• Notification receiving and displaying instructions 226 may allow client computing device 200 to receive notifications 242 from a scheduling server. Notifications 242 may be formatted according to notification settings, for example, remotely-stored or locally-stored notification settings, as explained in more detail below. Notification receiving and displaying instructions 226 may display notifications to a user, e.g., via a device display integrated into or accessible to the client device. More details regarding an example notification receiving and displaying module may be described below with respect to module 410 of FIG. 4. Additionally, more details regarding the formatting (e.g., according to notification settings) and displaying of notification may be explained in more detail below.
  • FIG. 3 is a block diagram of an example scheduling server computing device 300 for generating event notifications based on learned traveling times between locations. Scheduling server computing device 300 may be similar to scheduling server computing device 100 of FIG. 1, for example. Scheduling server computing device 300 may be any computing device accessible to a client device over the Internet or some other network. In some embodiments, scheduling server computing device 300 may actually be more than one computing device. In other words, the components shown in computing device 300 (e.g., modules, repositories, inputs, outputs, etc.) may, but need not, be distributed across multiple computing devices, for example, computing devices that are in communication with each other via a network. In these embodiments, the computing devices may be separate devices, perhaps geographically separate. Such a distributed computing environment may be referred to as a scheduling system, such as a cloud, data center or the like.
  • As illustrated in FIG. 3 and described herein, scheduling server computing device 300 may communicate with at least one client computing device (e.g., client computing device 400 of FIG. 4) to transmit event notifications to the client device(s) based on learned traveling times between locations and/or to receive event notification responses from the client device(s). Scheduling server computing device 300 may also communicate with at least one stationary device, as explained in more detail below.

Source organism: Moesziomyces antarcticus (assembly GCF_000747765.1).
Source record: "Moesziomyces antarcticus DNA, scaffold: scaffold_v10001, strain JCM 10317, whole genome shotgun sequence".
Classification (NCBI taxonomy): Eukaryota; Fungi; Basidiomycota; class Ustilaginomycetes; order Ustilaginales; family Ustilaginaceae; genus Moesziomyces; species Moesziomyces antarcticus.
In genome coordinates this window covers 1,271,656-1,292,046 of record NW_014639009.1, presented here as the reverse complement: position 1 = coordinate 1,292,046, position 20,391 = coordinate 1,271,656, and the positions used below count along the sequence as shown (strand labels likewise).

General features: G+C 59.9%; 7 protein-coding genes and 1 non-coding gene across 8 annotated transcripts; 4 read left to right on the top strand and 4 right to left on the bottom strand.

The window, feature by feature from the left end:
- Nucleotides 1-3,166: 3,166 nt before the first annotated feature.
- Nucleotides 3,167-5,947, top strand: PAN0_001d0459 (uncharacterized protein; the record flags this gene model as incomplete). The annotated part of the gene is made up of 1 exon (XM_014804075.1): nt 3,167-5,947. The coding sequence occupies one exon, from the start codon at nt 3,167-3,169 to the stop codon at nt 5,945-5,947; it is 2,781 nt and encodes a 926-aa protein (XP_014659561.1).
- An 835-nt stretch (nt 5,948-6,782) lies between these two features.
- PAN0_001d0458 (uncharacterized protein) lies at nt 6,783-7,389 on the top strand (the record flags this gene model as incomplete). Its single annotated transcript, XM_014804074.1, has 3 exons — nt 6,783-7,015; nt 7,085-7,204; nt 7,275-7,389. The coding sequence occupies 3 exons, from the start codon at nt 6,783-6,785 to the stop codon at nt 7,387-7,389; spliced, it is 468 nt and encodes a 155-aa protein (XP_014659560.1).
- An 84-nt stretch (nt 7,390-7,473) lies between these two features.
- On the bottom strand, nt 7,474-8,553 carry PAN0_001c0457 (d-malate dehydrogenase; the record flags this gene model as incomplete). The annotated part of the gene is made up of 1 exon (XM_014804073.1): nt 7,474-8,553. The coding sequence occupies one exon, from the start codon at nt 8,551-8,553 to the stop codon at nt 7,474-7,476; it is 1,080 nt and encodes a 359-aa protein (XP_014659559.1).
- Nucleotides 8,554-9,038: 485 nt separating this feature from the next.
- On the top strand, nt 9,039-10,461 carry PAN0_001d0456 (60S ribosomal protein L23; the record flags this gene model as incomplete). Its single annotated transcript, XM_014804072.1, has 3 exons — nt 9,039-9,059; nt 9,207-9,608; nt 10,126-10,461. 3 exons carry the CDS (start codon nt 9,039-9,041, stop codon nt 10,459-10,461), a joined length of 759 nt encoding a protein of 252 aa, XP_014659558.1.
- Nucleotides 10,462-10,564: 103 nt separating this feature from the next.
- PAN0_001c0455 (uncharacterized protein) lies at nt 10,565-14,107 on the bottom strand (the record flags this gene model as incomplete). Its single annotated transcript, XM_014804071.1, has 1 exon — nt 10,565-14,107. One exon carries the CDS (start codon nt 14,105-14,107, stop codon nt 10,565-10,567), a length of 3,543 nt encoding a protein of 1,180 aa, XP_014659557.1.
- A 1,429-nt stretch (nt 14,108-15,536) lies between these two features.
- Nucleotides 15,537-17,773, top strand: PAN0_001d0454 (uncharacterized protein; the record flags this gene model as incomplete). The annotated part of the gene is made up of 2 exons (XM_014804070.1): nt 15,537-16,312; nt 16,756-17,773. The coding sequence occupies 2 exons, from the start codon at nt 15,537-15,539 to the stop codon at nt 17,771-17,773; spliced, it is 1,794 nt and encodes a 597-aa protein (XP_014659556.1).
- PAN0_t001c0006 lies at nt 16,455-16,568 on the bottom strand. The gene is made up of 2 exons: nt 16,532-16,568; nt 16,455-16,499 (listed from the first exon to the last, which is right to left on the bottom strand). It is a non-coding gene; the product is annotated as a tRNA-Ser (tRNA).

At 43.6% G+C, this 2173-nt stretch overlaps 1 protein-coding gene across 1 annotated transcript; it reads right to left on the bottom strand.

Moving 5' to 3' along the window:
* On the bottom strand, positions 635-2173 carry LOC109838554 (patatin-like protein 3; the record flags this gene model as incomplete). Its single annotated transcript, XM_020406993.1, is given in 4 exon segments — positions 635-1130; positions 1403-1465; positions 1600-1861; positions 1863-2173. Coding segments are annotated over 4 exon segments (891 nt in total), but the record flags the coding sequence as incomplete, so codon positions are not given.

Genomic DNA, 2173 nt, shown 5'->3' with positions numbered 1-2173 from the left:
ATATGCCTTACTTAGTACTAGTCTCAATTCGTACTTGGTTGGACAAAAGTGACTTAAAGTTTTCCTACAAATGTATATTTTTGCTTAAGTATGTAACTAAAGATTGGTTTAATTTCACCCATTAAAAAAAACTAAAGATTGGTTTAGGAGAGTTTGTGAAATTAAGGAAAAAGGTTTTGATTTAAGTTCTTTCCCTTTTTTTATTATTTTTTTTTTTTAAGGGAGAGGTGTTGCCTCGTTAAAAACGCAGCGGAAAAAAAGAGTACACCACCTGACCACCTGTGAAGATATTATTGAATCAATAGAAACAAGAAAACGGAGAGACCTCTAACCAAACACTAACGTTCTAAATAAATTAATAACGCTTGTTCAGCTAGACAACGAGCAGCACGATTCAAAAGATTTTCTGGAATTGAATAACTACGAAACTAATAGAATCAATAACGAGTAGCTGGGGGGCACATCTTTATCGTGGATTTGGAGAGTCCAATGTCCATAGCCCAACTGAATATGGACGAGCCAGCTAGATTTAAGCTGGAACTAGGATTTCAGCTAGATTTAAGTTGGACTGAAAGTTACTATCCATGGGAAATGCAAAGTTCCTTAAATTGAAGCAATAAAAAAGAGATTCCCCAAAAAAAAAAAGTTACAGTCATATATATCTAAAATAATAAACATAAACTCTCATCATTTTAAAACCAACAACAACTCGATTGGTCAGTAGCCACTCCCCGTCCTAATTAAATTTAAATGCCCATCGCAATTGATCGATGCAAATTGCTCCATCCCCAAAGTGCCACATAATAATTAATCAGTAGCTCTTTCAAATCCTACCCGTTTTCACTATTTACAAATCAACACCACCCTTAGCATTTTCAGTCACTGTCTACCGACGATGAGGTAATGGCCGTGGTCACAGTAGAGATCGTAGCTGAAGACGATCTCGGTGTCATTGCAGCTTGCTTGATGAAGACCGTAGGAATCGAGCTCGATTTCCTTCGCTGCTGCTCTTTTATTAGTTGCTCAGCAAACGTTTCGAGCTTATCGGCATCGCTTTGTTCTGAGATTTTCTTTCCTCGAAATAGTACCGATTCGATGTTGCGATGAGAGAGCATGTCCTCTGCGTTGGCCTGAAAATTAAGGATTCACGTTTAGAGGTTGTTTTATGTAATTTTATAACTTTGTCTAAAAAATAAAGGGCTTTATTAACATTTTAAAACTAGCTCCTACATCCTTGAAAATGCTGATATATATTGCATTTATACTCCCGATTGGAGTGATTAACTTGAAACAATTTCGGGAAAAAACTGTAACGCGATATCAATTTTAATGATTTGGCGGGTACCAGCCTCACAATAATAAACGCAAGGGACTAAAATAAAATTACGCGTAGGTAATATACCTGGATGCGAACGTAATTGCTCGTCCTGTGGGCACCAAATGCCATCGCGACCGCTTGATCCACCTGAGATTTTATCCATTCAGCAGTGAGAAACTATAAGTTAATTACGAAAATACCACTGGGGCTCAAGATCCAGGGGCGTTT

• As illustrated in FIG. 3, scheduling server computing device 300 may include a number of modules 302, 304, 306, 308, 310. Each of these modules may include a series of instructions encoded on a machine-readable storage medium and executable by a processor of the scheduling server computing device 300. In addition or as an alternative, each module may include one or more hardware devices including electronic circuitry for implementing the functionality described below. With respect to the modules described and shown herein, it should be understood that part or all of the executable instructions and/or electronic circuitry included within one module may, in alternate embodiments, be included in a different module shown in the figures or in a different module not shown. Scheduling server computing device 300 may include a number of repositories 320, 322, 326, 328. The term repository may generally refer to a data store that may store digital information. Each of these repositories may include or be in communication with at least one physical storage mechanism (e.g., hard drive, solid state drive, tap drive or the like) capable of storing information including, for example, a digital database, a file capable of storing text, media, code, settings or the like, or other type of data store.
  • User location and movement determination module 302 may determine the location and/or movement of at least one client device. User location and movement determination module 302 may receive location information 340 from at least one client device (e.g., client computing device 200 or 400). User location and movement determination module 302 may receive location information 340 from at least one stationary device. Location information 340 may include information about the location of at least one client device, for example, in relation to a digital map. Location information 340 may include a series of location data points. In other words, location information 340 may be a stream of information such that the location of the client device(s) is updated in real time as the client device(s) move. User location and movement determination module 302 may determine a user location in relation to such a digital map by considering location information 340 received from at least one client device and/or at least one stationary device.